You would think, with such a volume of currencies being traded, and the liquidity, that’s ability to quickly convert from currency to cash, so high, that the spread, that’s the difference between buying price and selling price, would be wafer thin.

But here’s the thing – the banks’ reserve those rates for their own exclusive use, and offer you, the individual customer, nothing like the deal they could – to maximise the profit they can make from the customer facing, B2C side of their business.

And on top of that, the banks add fees. Not fair or transparent fees, that ensure the customer pays for security, and safe transfer, with a small commission paid to the bank for arrangement, but hidden, hard to decipher fees that bear no relation to the reality of the service they are carrying out on your behalf.

Thankfully, in todays’ tech disrupted global ecosystem, hundreds, if not thousands of services have sprung up all over the world that offer the customer better rates, lower fees, and a better all-round service.

We are lucky to work with two of the most prominent – Transferwise and Azimo – as well as a range of independent, authorised brokers, with hundreds of years’ experience between them – who can save you serious amounts of money – whatever your reason for moving money abroad.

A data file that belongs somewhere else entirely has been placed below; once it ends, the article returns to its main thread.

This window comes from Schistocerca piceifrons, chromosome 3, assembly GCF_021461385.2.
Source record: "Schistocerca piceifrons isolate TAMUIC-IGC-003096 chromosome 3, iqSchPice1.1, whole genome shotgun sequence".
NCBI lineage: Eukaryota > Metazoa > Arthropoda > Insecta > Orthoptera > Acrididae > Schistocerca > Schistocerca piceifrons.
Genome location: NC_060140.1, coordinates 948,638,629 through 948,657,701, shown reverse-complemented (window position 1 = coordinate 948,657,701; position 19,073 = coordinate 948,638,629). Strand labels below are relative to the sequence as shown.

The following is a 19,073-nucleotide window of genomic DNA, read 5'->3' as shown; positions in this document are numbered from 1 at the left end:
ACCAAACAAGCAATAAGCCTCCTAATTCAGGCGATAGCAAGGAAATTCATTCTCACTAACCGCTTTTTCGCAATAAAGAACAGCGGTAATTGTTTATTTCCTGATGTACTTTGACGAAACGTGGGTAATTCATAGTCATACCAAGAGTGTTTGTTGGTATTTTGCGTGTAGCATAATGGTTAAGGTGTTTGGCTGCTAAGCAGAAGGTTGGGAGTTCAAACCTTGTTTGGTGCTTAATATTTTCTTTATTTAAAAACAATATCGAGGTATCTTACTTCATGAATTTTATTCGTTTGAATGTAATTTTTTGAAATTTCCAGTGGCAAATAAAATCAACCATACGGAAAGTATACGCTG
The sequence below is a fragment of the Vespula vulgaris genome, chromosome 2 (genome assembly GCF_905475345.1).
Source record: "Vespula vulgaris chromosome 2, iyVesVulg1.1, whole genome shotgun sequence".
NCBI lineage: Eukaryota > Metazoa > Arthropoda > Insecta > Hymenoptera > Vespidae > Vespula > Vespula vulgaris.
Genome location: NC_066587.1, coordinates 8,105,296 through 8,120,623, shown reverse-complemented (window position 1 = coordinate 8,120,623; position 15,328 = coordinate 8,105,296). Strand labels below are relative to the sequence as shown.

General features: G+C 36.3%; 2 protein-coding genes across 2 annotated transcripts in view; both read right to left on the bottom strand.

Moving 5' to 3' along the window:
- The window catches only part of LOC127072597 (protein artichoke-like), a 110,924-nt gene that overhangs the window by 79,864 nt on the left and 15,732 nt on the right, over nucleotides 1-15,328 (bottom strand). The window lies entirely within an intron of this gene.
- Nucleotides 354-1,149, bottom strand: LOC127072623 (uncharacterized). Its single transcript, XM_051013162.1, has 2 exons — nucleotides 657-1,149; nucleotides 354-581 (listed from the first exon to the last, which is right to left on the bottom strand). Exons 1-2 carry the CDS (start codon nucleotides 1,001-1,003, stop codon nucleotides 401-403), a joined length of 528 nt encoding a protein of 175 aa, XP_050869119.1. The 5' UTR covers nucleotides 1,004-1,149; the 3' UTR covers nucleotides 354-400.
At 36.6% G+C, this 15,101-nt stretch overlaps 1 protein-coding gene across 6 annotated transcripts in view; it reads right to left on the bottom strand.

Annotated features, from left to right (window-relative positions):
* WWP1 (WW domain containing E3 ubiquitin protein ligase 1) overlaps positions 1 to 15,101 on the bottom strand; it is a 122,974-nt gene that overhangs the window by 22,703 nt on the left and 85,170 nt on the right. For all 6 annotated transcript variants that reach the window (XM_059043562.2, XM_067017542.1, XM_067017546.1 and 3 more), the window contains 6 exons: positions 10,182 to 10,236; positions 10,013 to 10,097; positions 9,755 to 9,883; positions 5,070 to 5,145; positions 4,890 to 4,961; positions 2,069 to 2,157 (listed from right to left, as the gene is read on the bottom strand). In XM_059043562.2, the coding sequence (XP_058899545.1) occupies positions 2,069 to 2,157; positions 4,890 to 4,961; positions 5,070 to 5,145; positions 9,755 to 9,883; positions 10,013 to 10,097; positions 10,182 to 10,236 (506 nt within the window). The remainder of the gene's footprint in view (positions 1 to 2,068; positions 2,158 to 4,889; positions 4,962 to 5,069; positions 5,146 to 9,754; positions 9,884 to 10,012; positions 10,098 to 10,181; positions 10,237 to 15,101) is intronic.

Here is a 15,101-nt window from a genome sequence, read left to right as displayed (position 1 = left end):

So now you know a little more about why we send money abroad, and the mind blowing amounts that are sent all over the world every day, for many different reasons, we hope you’ll take the opportunity to use our unique, algorithmic comparison engine. You won’t regret it – we’re pretty sure about that.

 

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Alex Larsen

I've been struggling to find a way to make regular transfers to my Norwegian account from the UK (where I work). Finally I've at least got some pointers for where to start, so I won't have to pay a fortune every time I transfer!

Chloe Rogers

Your site is top, thank you. I was going to use my bank and but came across you on Forbes site, I am glad I did. I went on and used Torfx very good service got the rate right, saved me money compared to many others you list, they even helped me get an aussie bank account. Once again thank you for help!